NRA Researcher Makes Dubious Comparison To Downplay U.S. Firearm Related Death Rate


During a May 23 appearance on NRA News' Cam & Company, John Frazer, the research director for the National Rifle Association's lobbying arm, attacked a new Violence Policy Center (VPC) study while failing to acknowledge that the main premise of the study is true: gun deaths now outpace motor vehicle deaths in 10 states.

[Violence Policy Center, 5/22/2012]

Using the most recently available data, VPC also demonstrated that nationwide motor vehicle deaths have declined over the last decade while gun related deaths ticked up during this period. VPC attributes this difference to successful regulation of motor vehicles and a lack of such regulation with regard to guns.

[Violence Policy Center, 5/22/2012]

In response to the study, Frazer was forced to make the contrived argument that only fatal accidents involving firearms should be compared to accidental motor vehicle deaths. At no point during the interview did he acknowledge that in a number of states the total number of deaths as a result of firearm use exceeded deaths resulting from the operation of a motor vehicle or that the gap between the firearm and motor vehicle death rate is narrowing.

FRAZER: What [VPC] are talking about is a pure apples and oranges comparison. They are comparing total numbers across the board, which is a completely invalid comparison because obviously most vehicle deaths are accidents. So if they really want an aggregate comparison they should compare motor vehicle accidents to firearmsaccidents, and firearms accidents are at their lowest point in recorded history.

But an aggregate comparison is exactly what VPC did.

All causes of gun deaths were aggregated and compared to an aggregation of motor vehicle related deaths. This was done to make the point that a decrease in motor vehicle fatalities was correlated with increased governmental health and safety regulation, while no such drop occurred for firearms which are not regulated by the government for safety purposes. Frazer, on the other hand, is guilty of cherry picking amongst fatality data to try to downplay the human cost of gun violence. The fact remains that the rate of firearm death in the United States is eight times higher than our nation's economic counterparts.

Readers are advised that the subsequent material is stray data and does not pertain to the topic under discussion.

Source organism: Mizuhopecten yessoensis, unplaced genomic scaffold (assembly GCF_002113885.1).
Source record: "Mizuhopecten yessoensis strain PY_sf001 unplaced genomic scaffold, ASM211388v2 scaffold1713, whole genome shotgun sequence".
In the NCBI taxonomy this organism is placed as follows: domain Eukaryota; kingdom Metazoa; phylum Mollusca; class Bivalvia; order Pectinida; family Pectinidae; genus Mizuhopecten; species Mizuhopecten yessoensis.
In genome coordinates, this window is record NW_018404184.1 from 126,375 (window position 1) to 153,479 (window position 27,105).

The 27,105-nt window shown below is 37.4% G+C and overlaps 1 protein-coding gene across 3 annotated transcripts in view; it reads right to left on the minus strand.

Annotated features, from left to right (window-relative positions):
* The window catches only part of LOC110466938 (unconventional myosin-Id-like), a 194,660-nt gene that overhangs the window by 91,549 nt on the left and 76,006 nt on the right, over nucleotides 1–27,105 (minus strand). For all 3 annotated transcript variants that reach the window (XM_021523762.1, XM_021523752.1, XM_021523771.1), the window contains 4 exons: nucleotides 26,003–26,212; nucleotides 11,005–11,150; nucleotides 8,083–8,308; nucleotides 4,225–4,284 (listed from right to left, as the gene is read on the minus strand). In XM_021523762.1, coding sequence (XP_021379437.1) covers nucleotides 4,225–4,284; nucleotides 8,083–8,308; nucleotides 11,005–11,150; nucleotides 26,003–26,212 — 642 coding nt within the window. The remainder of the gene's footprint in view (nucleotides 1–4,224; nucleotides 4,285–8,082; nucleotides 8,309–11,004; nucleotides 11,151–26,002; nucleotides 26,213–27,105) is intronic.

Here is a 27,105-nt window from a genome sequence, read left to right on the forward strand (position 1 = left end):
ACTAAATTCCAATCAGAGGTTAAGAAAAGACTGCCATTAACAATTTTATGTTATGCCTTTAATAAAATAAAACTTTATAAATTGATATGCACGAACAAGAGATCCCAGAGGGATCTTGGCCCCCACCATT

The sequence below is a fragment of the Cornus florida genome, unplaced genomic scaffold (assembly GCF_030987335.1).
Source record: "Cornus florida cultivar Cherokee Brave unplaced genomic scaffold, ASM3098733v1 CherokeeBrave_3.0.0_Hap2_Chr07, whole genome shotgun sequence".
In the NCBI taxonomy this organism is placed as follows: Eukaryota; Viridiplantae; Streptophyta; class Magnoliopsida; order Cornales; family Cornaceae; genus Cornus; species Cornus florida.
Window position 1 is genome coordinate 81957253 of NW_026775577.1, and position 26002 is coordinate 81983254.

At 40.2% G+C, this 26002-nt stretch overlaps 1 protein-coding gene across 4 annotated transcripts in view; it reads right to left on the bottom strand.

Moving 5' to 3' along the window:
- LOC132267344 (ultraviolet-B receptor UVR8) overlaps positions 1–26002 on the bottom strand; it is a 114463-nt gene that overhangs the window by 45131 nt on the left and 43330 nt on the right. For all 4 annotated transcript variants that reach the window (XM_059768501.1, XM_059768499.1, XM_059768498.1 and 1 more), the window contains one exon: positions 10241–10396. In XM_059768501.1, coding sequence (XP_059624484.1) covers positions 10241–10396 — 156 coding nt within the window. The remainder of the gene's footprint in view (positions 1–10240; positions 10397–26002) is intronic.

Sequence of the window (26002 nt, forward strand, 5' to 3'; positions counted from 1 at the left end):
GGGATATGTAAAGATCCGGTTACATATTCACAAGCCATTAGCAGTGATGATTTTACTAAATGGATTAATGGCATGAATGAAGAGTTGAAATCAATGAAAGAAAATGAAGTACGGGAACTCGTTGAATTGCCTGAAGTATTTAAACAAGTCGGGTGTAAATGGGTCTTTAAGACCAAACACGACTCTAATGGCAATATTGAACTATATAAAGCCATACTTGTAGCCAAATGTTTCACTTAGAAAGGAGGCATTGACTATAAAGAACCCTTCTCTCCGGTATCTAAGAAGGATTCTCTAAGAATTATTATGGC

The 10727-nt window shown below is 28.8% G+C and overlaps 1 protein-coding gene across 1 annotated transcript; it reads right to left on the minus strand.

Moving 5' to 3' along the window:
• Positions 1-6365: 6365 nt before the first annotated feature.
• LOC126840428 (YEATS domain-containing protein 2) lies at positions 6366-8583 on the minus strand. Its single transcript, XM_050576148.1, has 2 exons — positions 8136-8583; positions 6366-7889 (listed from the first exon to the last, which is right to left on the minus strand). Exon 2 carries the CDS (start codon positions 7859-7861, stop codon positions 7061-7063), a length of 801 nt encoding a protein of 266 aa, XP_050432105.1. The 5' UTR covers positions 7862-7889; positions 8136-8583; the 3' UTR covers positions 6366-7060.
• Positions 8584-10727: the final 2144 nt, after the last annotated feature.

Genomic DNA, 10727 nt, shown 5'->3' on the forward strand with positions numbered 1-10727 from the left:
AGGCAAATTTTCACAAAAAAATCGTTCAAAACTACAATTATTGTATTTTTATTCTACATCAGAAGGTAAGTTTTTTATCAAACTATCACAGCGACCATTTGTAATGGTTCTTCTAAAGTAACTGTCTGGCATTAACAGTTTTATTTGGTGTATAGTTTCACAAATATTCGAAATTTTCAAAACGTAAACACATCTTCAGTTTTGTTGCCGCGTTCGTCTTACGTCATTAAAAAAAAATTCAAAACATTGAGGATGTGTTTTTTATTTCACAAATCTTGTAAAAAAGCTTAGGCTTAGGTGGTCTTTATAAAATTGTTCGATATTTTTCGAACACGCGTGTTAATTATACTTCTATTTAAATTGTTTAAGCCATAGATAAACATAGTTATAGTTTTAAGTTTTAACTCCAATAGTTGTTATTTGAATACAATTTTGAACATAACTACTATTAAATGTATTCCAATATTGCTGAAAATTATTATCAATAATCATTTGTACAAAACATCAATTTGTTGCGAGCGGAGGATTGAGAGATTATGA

Kristen Rand, legislative director at Violence Policy Center, also took umbrage with Frazer's characterization of the study, telling Media Matters:

The NRA's focus on gun "accidents" is a red herring since many motor vehicle crashes involve that same state of mind or behavior by a driver that results in a much broader category of gun death, e.g. intoxication, reckless driving, drunk driving. The NRA ignores the whole category of vehicular homicide and the fact that motor vehicle deaths include suicide which some studies suggest is significantly underreported. But the big picture is that we have been successful in reducing motor vehicle deaths by implementing myriad prevention strategies that take into account the injury-generating aspects of motor vehicles themselves plus the highways they are used on combined with strategies to prevent access to motor vehicles by certain categories of people, e.g. children, individuals with drunk driving convictions. In the 1950s the auto industry tried to place the blame solely on drivers. The gun debate is stuck in that time warp by putting all the blame on gun users.

Posted In
Justice & Civil Liberties, Guns
Guns, National Rifle Association
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